Following Local Election Results for Your Political Campaign

If you’re a first-time candidate running a local political campaign for office, then election night will inevitably be your biggest night of the year. And since all the hard work and dedication you put into your campaign hinges on the local election results, it’s vital that you know exactly where to look to get the fastest–and most accurate–vote totals.

local election resultsFirst, let’s take a quick look at exactly how local election results are tallied up and released to the public. Vote counting on election night is usually done by your county’s Board of Elections, which records votes as they come in from each individual precinct in your district. Election results are almost never released all at once–instead, the Board of Elections updates the public as each precinct or ward tallies are complete.

Waiting for election results is sometimes a long process, especially if there are a lot of races on the ballot in your county or if there’s a particularly high voter turnout. Additionally, the ballot systems that your Board of Elections uses can also determine the speed that election results are generated; paper ballots can take longer to count than computer voting machines.

Regardless of how you track election results on your big night, you should be prepared to wait a long time to find out exactly who wins your race. The first results released by the Board of Elections is usually absentee and early voter ballots, which were already on hand and are counted as soon as the polls close.

A big lead in the absentee vote might tell you to expect good things from the final vote totals, but it shouldn’t make you celebrate too early–nor should a bad showing with the absentees cause you give up hope.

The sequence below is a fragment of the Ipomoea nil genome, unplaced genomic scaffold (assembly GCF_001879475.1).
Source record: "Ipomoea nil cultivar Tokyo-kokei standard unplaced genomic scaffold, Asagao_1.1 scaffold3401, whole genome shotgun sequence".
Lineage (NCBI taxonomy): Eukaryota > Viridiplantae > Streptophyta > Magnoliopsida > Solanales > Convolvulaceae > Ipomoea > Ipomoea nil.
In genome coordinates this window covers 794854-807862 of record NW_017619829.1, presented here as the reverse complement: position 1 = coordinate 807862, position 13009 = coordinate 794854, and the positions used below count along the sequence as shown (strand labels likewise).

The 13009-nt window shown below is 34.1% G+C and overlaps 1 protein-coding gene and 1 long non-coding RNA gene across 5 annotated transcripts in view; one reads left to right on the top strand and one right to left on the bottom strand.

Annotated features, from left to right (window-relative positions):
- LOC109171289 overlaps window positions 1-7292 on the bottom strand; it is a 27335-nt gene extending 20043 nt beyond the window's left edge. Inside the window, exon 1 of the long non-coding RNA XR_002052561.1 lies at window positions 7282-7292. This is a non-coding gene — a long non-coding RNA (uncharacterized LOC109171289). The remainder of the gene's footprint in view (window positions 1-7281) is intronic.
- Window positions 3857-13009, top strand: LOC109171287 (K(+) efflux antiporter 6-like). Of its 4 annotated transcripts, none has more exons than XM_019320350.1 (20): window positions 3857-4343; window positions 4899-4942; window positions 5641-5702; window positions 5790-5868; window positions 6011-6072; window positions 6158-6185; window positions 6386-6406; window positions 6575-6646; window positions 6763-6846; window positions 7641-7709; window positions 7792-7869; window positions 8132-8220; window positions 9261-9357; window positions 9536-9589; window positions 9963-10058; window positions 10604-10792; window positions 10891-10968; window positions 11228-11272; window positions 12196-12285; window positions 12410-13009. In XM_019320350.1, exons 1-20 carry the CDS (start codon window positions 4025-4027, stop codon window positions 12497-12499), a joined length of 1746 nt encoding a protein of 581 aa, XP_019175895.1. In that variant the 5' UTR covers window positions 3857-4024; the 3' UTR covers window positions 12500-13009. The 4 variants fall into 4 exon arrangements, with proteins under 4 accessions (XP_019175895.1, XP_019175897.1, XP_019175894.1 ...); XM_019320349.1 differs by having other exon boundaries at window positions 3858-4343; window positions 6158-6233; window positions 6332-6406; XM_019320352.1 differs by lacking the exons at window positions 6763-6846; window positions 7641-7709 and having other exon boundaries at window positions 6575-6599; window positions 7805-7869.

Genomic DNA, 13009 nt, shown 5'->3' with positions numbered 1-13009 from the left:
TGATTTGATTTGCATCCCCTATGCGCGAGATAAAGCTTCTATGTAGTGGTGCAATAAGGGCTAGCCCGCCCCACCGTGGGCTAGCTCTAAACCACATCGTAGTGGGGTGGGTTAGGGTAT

Now on to the places where you can actually track local election results. Before the advent of the Internet, candidates who didn’t have an inside contact at the Board of Elections had to wait for the media to contact them when the totals were in . . . and offer up a quote as either the winner or the loser of the race.

Today, many Boards of Election have their own websites that are updated with election results as the votes are tallied up. For elections that I’m involved with–either as a candidate or a supporter–I rely on our county Board of Elections website for all of the results. It sometimes takes a little longer than I would like, but by staying on the results page and hitting “refresh” periodically, I get the election results as quickly as anyone else.

There’s another Internet option for tracking the results of local elections, although it isn’t as quick as local Board of Elections sites: and that’s the Secretary of State website in your particular state. The Secretary of State is in charge of overseeing elections and tracking results, and many of them (slowly) update their websites with elections results for local elections across the state, as well.

The last way to track election results on the Internet is by going to local media, newspaper and radio station websites that track vote totals. Many local news websites publish up-to-the minute election results, and they usually get their information right from the Board of Elections.

Of course, if you’re in a large enough race that it warrants coverage from local television stations, then you’ll be able to watch the election results right on your TV. Some local stations cover smaller races like City Council and School Board, but don’t be too distressed if you don’t see results from your race on the tube and have to turn to the Internet instead.

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